THERE were several factors that played a role in Colin Ford and his family establishing a free-range piggery in the Cranbrook region.
Colin and his wife Beau, moved to WA 11 years ago, with Colin finding employment in the pig industry.
“I was sponsored to come to WA and started out managing a piggery in Cranbrook,” he said.
“I then ended up as production manager for a company producing large numbers of pigs and was responsible for setting up 11 new piggeries across the Great Southern.”
Two years ago, the Fords made the decision to go out on their own and establish a free-range breeding farm.
Through Colin’s experience in establishing those new piggeries he identified Cranbrook as a good fit for a free-range operation and set about finding a property they could purchase.
“I knew the Cranbrook Shire was proactive and keen to keep and attract families to the area,” Colin said.
“We were living in the Cranbrook townsite, and while we did look at other areas this shire ticks a lot of boxes for what we wanted when choosing somewhere to live.
“Cranbrook is not a regional city like Albany, but the shire is proactive and it has worked hard to establish good facilities that suit a broad range of community needs.
“It has good childcare facilities, good sporting clubs and works with the school on various initiatives.”
While this suited the Fords, who have four young children, it also made attracting and keeping workers easier.
“We have employed a Filipino worker, just because it is hard these days to find local workers who want to work with pigs, or have experience with pigs,” Colin said.
“It is crucial to our operation to have knowledgeable, skilled people and be able to keep them.
“We are not like broadacre operations where you can get backpackers in and give them a few lessons on the tractor at seeding or harvest time and then let them go for it.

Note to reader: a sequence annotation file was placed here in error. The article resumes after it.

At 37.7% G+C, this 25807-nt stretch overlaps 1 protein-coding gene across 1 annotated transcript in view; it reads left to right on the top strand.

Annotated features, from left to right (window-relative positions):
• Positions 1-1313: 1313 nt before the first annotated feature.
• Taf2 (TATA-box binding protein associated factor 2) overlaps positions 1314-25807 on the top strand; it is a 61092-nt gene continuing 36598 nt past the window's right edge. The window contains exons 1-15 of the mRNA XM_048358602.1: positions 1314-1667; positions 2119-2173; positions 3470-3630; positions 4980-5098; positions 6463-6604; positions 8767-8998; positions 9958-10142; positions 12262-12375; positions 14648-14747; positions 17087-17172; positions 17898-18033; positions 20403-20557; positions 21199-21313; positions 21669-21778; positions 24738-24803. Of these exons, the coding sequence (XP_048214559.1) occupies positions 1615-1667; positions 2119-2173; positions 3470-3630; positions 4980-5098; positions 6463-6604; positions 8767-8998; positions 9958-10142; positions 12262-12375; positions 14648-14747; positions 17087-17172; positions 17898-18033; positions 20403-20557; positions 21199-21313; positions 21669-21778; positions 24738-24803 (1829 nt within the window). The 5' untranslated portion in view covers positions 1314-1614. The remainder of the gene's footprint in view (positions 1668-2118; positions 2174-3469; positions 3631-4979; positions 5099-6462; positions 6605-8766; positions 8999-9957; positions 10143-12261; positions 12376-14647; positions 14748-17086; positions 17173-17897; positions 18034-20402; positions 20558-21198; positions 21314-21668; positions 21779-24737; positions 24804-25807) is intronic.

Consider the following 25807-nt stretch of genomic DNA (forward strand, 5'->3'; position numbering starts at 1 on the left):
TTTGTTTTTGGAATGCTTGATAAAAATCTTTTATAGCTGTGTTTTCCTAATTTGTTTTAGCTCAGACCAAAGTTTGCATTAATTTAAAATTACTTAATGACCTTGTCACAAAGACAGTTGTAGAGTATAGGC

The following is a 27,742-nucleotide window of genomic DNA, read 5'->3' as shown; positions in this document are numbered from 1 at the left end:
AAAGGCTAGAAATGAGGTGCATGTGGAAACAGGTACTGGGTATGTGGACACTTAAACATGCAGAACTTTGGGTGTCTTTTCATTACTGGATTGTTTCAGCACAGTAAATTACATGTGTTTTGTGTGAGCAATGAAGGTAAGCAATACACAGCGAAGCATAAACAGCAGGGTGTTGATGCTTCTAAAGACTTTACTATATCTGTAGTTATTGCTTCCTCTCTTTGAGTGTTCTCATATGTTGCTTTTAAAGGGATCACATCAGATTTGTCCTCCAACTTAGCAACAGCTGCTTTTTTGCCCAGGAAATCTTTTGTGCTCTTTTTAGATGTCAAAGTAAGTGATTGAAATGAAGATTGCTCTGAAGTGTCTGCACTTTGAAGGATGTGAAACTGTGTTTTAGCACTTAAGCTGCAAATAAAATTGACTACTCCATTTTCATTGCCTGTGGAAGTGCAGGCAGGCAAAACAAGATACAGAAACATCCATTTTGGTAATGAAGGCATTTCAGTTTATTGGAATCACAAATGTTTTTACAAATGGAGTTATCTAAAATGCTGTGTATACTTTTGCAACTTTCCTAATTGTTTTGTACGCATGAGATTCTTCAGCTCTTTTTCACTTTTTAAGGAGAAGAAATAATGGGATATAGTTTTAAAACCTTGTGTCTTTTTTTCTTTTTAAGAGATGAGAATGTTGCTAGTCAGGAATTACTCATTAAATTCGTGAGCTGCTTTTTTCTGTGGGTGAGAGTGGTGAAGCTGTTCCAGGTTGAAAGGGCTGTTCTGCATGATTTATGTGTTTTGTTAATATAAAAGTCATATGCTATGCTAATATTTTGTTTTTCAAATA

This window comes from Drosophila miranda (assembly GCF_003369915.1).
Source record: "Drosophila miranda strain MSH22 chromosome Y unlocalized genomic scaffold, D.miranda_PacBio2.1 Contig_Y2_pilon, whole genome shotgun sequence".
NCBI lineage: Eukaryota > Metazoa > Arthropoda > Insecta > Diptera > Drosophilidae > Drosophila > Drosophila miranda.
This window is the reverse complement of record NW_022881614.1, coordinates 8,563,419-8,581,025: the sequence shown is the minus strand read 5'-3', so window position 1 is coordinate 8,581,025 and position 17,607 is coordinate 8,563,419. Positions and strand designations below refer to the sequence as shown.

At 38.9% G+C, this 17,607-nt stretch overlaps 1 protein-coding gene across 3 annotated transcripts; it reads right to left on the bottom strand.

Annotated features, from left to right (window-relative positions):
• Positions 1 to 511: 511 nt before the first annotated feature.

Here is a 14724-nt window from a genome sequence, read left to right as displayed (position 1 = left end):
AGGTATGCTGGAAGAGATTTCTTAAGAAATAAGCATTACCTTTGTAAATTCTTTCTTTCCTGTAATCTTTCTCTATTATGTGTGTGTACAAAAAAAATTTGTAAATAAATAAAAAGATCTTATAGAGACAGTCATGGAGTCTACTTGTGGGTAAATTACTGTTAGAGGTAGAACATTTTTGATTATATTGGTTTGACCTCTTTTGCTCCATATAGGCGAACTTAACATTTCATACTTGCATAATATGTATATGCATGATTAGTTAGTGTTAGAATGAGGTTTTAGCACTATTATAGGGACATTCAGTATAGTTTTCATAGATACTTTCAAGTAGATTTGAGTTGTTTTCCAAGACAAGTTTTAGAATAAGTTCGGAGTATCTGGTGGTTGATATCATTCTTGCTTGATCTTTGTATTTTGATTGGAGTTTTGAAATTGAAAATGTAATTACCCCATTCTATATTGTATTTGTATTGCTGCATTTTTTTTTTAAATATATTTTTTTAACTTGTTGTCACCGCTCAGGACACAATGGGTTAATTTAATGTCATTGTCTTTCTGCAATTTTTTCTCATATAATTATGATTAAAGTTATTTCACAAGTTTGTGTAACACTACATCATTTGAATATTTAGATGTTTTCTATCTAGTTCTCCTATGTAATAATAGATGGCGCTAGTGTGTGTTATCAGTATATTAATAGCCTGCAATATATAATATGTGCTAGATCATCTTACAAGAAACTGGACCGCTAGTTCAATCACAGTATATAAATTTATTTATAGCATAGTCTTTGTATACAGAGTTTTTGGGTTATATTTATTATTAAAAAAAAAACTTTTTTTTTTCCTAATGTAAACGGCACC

“People make a big difference to our productivity and just having that experience with working with pigs is critical.
“So having a good community for them to work in is important as well.
“Our worker’s husband has moved to Cranbrook and their two young children are also coming over soon.
“If as a family, they are happy with where they are living it helps to keep them working for us and they bring benefit to businesses in town and the school and so on.”
Having other businesses set up in town is also helpful in running a farming operation.
“There is a good fabricator in town that we use to build shelters, good mechanics and farm supplies businesses,” Colin said.
The Fords run their 800-sow operation on a 110 hectare property west of Cranbrook.
“Each sow will produce 2.2 litters a year, and on average they will have 9-10 piglets each litter,” Colin said.
“We turn off between 300 and 320 pigs a week.
“They are sent off to a free range grow out facility at four weeks of age and from there are supplied to a major supermarket chain as free-range pork.”
Colin said there was a constant cycle in running the piggery and the routine rarely changed from week to week.
“We bring the gilts (young sows that haven’t farrowed) in and get them used to the system and then they are naturally mated,” he said.
“Then three months, three weeks and three days later they will farrow – so 114 days later.
“We then wean the piglets at four weeks and this happens every Thursday.
“Five days later the sows are back on heat and we artificially inseminate them and run them with boars as a back-up and they farrow 16 weeks after that.
“So it is a constant cycle, seven days a week every year.
“Every day you know exactly what you have to do.”
Working as a contract breeding operation also has its benefits.
“A large amount of risk is taken out of the production,” Colin said.
“You know what you are going to produce and it is not as dependant on the weather like most forms of agriculture.
“It is not like cropping where you roll the dice every season.
“With this scheme you are never going to make a million dollars, but you are not going to lose either – as long as you wean good numbers.”
There is an accreditation process that has to be adhered to and the operation is also RSPCA approved.
“We have to move the piggery every two years as part of the accreditation,” Colin said.
“We must test the soil and make sure that there are no surprises, and if we move back to a site we have already used we test again to make sure the nutrients deposited by the pigs have been removed.”
The biggest challenge in running a free-range piggery is water supply.
“Water is critical to the operation,” Colin said.
“I have invested a lot of money on water infrastructure on this property, because if you haven’t got water you are in trouble.”
Colin sees a good future in producing free-range pork
“There is a lot of demand for the product,” he said.
“We do have the option to expand in the future and it is something we will look at down the track but at the moment we are pretty happy with the size of the operation and what we are producing.”